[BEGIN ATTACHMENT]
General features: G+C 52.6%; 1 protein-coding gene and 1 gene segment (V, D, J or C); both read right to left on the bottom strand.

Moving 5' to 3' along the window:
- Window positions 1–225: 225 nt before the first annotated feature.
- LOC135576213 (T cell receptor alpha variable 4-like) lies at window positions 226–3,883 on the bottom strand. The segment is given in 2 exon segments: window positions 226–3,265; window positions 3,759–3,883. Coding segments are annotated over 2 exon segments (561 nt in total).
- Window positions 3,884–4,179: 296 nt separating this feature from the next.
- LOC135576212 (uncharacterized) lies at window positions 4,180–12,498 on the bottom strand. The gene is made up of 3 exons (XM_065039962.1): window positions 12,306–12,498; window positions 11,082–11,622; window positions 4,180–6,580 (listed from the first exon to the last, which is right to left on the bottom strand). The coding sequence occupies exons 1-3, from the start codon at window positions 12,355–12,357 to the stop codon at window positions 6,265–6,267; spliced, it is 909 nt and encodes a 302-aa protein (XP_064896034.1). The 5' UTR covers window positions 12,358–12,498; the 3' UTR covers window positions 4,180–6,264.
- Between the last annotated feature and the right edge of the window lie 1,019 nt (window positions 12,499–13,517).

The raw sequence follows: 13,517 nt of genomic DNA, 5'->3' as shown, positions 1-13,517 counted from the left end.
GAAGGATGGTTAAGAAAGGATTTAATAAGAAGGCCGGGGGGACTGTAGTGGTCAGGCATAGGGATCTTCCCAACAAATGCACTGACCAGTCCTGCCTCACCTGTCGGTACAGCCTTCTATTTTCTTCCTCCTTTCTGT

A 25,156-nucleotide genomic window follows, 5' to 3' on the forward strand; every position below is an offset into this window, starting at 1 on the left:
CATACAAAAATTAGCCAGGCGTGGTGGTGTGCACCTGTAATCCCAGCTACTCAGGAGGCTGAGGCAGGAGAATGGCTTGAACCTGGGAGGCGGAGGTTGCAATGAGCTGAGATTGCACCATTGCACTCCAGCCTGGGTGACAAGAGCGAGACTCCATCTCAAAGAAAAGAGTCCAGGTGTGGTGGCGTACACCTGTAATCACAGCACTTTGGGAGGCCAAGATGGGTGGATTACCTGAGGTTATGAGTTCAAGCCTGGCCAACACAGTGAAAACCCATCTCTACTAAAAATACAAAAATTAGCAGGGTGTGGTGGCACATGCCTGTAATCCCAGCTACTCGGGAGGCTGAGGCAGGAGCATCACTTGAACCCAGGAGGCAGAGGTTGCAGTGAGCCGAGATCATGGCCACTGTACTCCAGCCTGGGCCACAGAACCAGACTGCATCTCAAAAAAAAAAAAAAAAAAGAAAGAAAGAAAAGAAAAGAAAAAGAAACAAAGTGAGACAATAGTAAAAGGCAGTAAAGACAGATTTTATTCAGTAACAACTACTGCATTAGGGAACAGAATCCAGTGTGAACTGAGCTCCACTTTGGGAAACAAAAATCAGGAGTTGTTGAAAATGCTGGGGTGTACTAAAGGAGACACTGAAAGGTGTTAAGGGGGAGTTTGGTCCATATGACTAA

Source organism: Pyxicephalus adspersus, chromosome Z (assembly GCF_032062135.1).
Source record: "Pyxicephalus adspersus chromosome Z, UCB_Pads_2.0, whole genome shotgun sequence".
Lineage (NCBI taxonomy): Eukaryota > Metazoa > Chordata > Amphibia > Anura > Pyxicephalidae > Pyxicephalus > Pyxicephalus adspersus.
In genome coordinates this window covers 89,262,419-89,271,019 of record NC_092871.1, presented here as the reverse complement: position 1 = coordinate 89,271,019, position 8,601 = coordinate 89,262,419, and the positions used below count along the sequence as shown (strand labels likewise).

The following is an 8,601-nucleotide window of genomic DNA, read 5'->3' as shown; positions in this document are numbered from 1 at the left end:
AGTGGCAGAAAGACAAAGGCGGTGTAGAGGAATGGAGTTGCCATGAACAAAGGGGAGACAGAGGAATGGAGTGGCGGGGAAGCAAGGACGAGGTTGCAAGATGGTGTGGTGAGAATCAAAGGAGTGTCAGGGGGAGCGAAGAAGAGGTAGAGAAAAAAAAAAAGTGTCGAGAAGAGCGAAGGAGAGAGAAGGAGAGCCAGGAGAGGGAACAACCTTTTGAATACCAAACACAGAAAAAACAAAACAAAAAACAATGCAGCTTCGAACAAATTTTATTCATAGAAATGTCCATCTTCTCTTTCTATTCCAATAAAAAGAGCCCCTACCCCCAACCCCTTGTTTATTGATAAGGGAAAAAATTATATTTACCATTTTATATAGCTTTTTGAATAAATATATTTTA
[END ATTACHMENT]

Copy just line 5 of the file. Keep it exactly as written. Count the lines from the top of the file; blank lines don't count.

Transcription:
- Window positions 3,884–4,179: 296 nt separating this feature from the next.